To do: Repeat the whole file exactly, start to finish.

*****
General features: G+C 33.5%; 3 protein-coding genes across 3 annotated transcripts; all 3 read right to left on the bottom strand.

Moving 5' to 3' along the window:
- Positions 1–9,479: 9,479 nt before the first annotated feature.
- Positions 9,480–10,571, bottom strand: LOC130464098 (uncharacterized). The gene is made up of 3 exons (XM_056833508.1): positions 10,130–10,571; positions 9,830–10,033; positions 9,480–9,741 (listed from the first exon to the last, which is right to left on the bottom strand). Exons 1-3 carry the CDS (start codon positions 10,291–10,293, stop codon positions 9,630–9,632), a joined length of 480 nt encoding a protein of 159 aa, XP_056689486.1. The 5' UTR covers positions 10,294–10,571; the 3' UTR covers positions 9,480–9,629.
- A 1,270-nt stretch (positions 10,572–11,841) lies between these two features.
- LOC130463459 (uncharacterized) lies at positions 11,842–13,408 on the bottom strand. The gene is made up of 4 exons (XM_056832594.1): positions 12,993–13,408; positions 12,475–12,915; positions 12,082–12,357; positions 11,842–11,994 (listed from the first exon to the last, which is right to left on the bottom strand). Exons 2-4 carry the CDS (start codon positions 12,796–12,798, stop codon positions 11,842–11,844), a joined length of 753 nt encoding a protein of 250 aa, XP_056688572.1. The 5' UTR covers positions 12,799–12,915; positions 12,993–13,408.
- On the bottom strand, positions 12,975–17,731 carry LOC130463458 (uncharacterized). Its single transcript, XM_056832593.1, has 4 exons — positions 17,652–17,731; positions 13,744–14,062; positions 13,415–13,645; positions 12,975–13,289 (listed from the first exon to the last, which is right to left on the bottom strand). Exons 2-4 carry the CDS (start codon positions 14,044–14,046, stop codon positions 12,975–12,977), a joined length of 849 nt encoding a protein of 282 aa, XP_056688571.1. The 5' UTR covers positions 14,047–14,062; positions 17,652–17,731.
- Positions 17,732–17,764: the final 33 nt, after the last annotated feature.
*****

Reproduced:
General features: G+C 33.5%; 3 protein-coding genes across 3 annotated transcripts; all 3 read right to left on the bottom strand.

Moving 5' to 3' along the window:
- Positions 1–9,479: 9,479 nt before the first annotated feature.
- Positions 9,480–10,571, bottom strand: LOC130464098 (uncharacterized). The gene is made up of 3 exons (XM_056833508.1): positions 10,130–10,571; positions 9,830–10,033; positions 9,480–9,741 (listed from the first exon to the last, which is right to left on the bottom strand). Exons 1-3 carry the CDS (start codon positions 10,291–10,293, stop codon positions 9,630–9,632), a joined length of 480 nt encoding a protein of 159 aa, XP_056689486.1. The 5' UTR covers positions 10,294–10,571; the 3' UTR covers positions 9,480–9,629.
- A 1,270-nt stretch (positions 10,572–11,841) lies between these two features.
- LOC130463459 (uncharacterized) lies at positions 11,842–13,408 on the bottom strand. The gene is made up of 4 exons (XM_056832594.1): positions 12,993–13,408; positions 12,475–12,915; positions 12,082–12,357; positions 11,842–11,994 (listed from the first exon to the last, which is right to left on the bottom strand). Exons 2-4 carry the CDS (start codon positions 12,796–12,798, stop codon positions 11,842–11,844), a joined length of 753 nt encoding a protein of 250 aa, XP_056688572.1. The 5' UTR covers positions 12,799–12,915; positions 12,993–13,408.
- On the bottom strand, positions 12,975–17,731 carry LOC130463458 (uncharacterized). Its single transcript, XM_056832593.1, has 4 exons — positions 17,652–17,731; positions 13,744–14,062; positions 13,415–13,645; positions 12,975–13,289 (listed from the first exon to the last, which is right to left on the bottom strand). Exons 2-4 carry the CDS (start codon positions 14,044–14,046, stop codon positions 12,975–12,977), a joined length of 849 nt encoding a protein of 282 aa, XP_056688571.1. The 5' UTR covers positions 14,047–14,062; positions 17,652–17,731.
- Positions 17,732–17,764: the final 33 nt, after the last annotated feature.